What happened to Marius, a healthy 2-year-old giraffe killed by a zoo in Copenhagen to prevent inbreeding, probably would never happen at a North American zoo, the deputy director of the Sedgwick County Zoo says.
Marius became food for lions – a circle-of-life lesson witnessed live by visitors to the Denmark zoo on Sunday. Zookeepers shot the giraffe and then fed it to the lions, despite a petition against the killing that gained 20,000 signatures.
On Monday, Copenhagen Zoo spokesman Tobias Stenbaek Bro said he and the zoo’s scientific director, Bengt Holst, received several threats by phone and in e-mails. They quoted one e-mail as saying: “The children of the staff of Copenhagen Zoo should all be killed or should get cancer.”
The Sedgwick County Zoo has four reticulated giraffes from Africa. Giraffes are relatively common in the wild but are managed in North America under a species survival plan by zoos accredited by the Association of Zoos and Aquariums.
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“We have no intention of euthanizing any healthy giraffe for any genetic or demographic reason, as Copenhagen did,” said Ryan Gulker, deputy director of the Sedgwick County Zoo. “That is not something that would or could be accepted in the United States.”
Marius’ fate is interesting for many reasons, Gulker said, including that most people think nothing of killing cattle for food. The zoo feeds mice and fish to other animals, he added.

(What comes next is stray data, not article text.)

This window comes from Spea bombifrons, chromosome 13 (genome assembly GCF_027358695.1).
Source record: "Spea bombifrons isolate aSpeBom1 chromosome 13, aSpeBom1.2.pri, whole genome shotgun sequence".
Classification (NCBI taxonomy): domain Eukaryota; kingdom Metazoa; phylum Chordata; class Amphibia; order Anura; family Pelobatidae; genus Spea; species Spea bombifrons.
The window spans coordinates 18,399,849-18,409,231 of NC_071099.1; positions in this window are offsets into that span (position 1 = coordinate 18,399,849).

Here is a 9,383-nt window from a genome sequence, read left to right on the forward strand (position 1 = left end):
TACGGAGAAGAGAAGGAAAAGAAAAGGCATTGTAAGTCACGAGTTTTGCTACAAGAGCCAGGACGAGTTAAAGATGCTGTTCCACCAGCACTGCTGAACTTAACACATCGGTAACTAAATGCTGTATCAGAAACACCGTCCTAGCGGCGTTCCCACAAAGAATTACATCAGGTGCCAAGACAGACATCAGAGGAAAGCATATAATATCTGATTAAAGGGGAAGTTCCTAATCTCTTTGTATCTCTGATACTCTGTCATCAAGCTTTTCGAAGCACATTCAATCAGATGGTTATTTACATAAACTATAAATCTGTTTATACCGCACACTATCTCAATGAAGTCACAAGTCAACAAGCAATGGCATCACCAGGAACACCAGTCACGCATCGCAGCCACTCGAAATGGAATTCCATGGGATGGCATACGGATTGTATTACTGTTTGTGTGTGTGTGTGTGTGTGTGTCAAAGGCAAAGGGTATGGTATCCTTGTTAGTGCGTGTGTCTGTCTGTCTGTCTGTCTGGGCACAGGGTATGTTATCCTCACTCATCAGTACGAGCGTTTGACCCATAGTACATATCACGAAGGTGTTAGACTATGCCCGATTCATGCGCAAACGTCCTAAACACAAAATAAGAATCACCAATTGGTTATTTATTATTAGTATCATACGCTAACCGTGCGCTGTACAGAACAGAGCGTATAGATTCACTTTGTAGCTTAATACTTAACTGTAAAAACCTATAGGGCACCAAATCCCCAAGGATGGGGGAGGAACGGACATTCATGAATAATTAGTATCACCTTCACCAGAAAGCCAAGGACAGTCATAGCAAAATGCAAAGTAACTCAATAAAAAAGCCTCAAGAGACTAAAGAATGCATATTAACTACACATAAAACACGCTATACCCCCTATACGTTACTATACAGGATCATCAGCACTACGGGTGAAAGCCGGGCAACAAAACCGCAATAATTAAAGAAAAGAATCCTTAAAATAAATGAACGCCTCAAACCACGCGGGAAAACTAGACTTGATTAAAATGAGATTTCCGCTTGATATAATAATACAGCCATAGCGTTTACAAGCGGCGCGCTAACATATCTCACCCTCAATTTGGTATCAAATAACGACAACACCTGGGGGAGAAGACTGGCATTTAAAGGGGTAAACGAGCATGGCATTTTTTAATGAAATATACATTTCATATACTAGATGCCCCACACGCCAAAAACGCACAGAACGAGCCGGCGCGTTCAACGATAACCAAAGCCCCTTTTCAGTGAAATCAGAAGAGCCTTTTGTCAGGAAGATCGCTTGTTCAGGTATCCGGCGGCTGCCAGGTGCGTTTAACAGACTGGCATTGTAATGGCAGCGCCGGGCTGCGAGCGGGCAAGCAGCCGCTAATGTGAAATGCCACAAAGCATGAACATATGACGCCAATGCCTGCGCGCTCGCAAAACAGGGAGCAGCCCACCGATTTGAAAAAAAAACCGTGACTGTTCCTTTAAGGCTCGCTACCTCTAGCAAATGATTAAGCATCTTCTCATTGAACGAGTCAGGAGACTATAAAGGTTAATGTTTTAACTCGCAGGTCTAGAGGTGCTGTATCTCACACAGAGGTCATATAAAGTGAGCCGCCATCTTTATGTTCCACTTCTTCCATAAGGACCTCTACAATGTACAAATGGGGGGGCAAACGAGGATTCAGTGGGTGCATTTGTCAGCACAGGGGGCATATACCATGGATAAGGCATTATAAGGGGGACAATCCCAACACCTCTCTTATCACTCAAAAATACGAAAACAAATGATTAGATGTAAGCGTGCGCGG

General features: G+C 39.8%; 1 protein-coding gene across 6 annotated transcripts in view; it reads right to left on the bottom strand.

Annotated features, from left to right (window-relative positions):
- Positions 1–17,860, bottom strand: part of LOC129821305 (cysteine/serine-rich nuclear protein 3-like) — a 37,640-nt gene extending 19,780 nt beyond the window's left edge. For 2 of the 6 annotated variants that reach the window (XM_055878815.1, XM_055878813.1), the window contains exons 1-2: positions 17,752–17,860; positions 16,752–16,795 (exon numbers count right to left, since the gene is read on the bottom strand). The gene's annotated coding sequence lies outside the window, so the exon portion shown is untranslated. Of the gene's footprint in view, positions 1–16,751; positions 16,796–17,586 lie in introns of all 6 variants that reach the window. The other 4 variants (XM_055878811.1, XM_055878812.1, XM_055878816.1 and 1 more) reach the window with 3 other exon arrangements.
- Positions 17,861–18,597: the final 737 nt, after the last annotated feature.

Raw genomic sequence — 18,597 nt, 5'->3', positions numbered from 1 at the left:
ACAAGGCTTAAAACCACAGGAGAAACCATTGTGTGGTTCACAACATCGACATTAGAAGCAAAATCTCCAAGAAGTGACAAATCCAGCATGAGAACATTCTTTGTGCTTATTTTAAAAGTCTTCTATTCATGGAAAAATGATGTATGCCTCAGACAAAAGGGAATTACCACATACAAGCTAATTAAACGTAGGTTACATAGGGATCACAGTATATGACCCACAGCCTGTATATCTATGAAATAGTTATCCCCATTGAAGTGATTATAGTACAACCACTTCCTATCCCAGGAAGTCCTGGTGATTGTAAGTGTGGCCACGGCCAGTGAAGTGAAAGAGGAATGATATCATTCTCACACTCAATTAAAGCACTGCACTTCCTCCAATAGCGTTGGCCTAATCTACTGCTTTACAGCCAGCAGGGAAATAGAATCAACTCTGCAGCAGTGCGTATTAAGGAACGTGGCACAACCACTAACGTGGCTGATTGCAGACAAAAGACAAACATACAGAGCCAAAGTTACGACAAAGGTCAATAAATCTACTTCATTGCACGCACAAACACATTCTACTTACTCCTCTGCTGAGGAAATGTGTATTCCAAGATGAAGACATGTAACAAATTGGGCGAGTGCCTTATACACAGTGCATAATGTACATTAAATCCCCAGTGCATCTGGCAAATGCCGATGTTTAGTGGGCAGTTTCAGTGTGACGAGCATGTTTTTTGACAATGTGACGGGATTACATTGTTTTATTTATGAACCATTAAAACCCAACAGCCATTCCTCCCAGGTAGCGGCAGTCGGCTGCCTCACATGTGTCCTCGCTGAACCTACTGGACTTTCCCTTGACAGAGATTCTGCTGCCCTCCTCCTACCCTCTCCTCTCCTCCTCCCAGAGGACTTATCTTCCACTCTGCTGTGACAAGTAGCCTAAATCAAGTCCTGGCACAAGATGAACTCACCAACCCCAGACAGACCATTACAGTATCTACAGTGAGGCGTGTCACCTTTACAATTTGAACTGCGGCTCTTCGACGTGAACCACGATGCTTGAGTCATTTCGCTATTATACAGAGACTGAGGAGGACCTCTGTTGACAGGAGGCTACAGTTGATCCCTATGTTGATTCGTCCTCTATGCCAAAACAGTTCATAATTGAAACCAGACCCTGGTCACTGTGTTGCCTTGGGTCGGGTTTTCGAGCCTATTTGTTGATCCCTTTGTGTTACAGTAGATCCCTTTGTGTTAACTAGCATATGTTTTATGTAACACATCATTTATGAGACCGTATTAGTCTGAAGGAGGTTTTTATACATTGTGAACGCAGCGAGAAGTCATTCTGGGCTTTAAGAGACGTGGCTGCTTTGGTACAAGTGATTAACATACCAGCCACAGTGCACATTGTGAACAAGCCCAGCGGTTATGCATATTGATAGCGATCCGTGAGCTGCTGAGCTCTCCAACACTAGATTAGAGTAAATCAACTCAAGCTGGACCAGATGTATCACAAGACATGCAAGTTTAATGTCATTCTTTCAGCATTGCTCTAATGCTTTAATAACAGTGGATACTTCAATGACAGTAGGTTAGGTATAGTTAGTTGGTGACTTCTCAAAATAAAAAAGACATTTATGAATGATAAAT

“A giraffe is basically a tall cow. It’s interesting how the public perceives one certain type of animal,” he said.
Culling animals is more common in Europe, Gulker said.
The Sedgwick County Zoo has three female giraffes and one male giraffe. Two of the female giraffes are adults and are on birth control. One of the females is the mother of the male giraffe, so the zoo doesn’t want it to become pregnant, and the other is “not one we want to breed” because of genetic diversity, Gulker said.
Opponents of the Copenhagen Zoo’s actions said that Marius could have been moved elsewhere. But Gulker said zoos have a finite amount of space.
Stenbaek Bro said the Danish zoo, which now has seven giraffes, followed the recommendation of the European Association of Zoos and Aquaria to put down Marius because there already were a lot of giraffes with similar genes in the organization’s breeding program.
Kris Vehrs, executive director of North America’s Association of Zoos and Aquariums, said Monday on the associations’s website that North American zoos accredited by the organization “have a number of ways that they manage animal populations,” including science-based breeding recommendations and “cooperating to plan for adequate space.”
Vehrs also said that the Copenhagen Zoo was “well known for the quality of its conservation programs.” She noted that the programs and procedures of the European association “vary from those of the AZA.”
Contributing: Associated Press